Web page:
Ads Rap Cranston Voting Record on Drugs, Terrorism
In two television commercials now being aired statewide, Republican U.S. Senate nominee Ed Zschau charges that Democratic Sen. Alan Cranston “has voted against or missed virtually every tough law” on terrorism and drugs in his 18 years in the Senate.
That charge, the strongest Zschau has made against Cranston in the campaign, appears at the end of the TV ad on terrorism and at both the beginning and end of the ad on drugs.
The only problem with the charge is that the record shows Cranston never missed votes on terrorism and drug enforcement legislation when his vote would have made a difference and that in fact, he has often taken tough stands on both issues over the years.
“The missed votes they are talking about would not have made a difference in the outcome,” said Cranston campaign manager Darry Sragow. “And any study of Alan’s record will show that he has supported numerous bills to get tough on terrorists and drug pushers.”
View of Cranston Ads
Earlier this month, the Cranston campaign’s own advertising rhetoric drew criticism. A Cranston television ad misleadingly implied that Zschau agrees with such defenders of the South African government as Sen. Jesse Helms (R-N.C.) and the Rev. Jerry Falwell. In fact, Zschau is a strong critic of that government’s apartheid policy and supports sanctions against that regime.
The Zschau terrorism ad now airing is not misleading on one key point: Cranston has consistently voted against capital punishment for terrorists.
The senator has a lifelong, philosophical aversion to capital punishment, but his aide on the Senate Foreign Relations Committee said Monday that in the case of terrorists, there was an additional reason Cranston opposed the use of the death penalty.
“If you are talking about what is effective in dealing with terrorists,” said aide Gerald Warburg, “you don’t want to make martyrs of these people.”
A look at Cranston’s record on anti-terrorism legislation shows that, among other major measures, he:
- Voted for a 1986 law that increases penalties for terrorist acts and calls for trial in the United States for terrorists guilty of acts against Americans abroad.
- Wrote a provision in the 1985 Air Traveler Act that calls for increased security in foreign airports.
- Supported a 1981 amendment that urged President Reagan to ban oil shipments from Libya and urged U. S. allies to support anti-terrorists measures against Libya.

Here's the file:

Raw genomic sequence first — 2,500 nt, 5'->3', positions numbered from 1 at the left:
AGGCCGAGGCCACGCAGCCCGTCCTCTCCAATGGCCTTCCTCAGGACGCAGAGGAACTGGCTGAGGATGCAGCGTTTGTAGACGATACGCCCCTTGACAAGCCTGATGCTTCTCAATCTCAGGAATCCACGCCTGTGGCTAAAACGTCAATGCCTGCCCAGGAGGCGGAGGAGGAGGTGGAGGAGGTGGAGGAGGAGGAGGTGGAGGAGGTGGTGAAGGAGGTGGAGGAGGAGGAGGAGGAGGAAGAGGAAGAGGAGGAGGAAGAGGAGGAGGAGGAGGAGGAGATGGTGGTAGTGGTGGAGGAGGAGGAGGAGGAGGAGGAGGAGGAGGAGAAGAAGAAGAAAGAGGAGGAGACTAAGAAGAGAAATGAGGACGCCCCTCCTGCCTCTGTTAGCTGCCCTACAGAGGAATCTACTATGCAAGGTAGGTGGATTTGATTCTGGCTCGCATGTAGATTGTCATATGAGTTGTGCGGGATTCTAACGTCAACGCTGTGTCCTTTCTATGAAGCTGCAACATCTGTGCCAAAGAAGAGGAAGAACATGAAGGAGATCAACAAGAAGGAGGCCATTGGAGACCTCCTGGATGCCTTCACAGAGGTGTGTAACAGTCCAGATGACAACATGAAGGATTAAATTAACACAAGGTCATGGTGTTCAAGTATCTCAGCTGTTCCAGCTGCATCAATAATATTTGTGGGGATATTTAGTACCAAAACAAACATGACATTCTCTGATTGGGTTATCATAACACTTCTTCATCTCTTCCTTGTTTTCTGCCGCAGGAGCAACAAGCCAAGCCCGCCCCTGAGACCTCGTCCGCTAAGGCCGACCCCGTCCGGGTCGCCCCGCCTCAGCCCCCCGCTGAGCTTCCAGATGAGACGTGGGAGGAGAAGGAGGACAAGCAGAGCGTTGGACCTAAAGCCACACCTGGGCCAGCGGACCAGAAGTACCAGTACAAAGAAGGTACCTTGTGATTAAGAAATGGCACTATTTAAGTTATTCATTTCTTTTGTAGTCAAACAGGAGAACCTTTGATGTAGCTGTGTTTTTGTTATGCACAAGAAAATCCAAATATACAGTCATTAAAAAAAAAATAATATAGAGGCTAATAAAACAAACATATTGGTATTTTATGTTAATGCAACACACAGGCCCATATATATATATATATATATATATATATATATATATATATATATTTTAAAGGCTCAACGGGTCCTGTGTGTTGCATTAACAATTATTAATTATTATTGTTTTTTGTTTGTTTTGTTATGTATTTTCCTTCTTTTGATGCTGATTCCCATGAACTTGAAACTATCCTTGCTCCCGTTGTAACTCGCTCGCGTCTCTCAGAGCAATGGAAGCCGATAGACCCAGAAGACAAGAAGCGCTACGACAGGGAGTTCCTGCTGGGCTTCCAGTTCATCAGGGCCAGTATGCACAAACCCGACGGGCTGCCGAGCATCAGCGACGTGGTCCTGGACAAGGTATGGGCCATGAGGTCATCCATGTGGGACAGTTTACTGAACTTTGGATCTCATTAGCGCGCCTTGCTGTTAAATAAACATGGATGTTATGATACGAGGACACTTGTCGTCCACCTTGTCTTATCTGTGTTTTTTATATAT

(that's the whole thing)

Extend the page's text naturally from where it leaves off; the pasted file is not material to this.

- Voted for a 1972 bill urging the President to end air service to nations that harbor terrorists.
Supported Bombing of Libya
Cranston also supported President Reagan’s bombing of Libya earlier this year, although he was by no means among the first to do so and expressed reservations about the effectiveness of the bombing.
Asked Monday which Cranston votes the Zschau campaign was citing for its ad on terrorism, Zschau research director Troy Eid listed a number of votes on the death penalty.
He also cited a Cranston vote in 1978 amendment that would have made it easier for “Communists, anarchists and people advocating the overthrow of the U.S. government” to apply for temporary visas to the United States, and a vote against increasing penalties against those who expose the identifies of U.S. secret agents.
As for Zschau’s charge that Cranston “has voted against or missed virtually every tough law on drugs,” a look at Cranston’s record shows that in 1983 alone, Cranston introduced, co-sponsored or voted for the following bills that contained drug enforcement provisions:
The National Narcotics Act; the Violent Juvenile Offender Act; the Anti-Arson Act and the Public Safety Officers Assistant Act.
He did miss a vote on the Comprehensive Crime Control Act of 1984, which passed the Senate by a vote of 91 to 1.
Other votes Cranston missed included: A 1983 amendment to restrict the availability of U.S. funds for countries that do not take adequate measures to control drugs. It passed 91 to 0; and drug enforcement funds for fiscal years 1975-79. It passed 89 to 0.
Zschau aide Eid also noted that Cranston voted against a bill in 1978 that would have provided funds to Colombia to break up narcotics factories. Cranston contends that he cast that vote because a study by the Foreign Relations Committee raised questions about whether the Colombian authorities could use the funds effectively.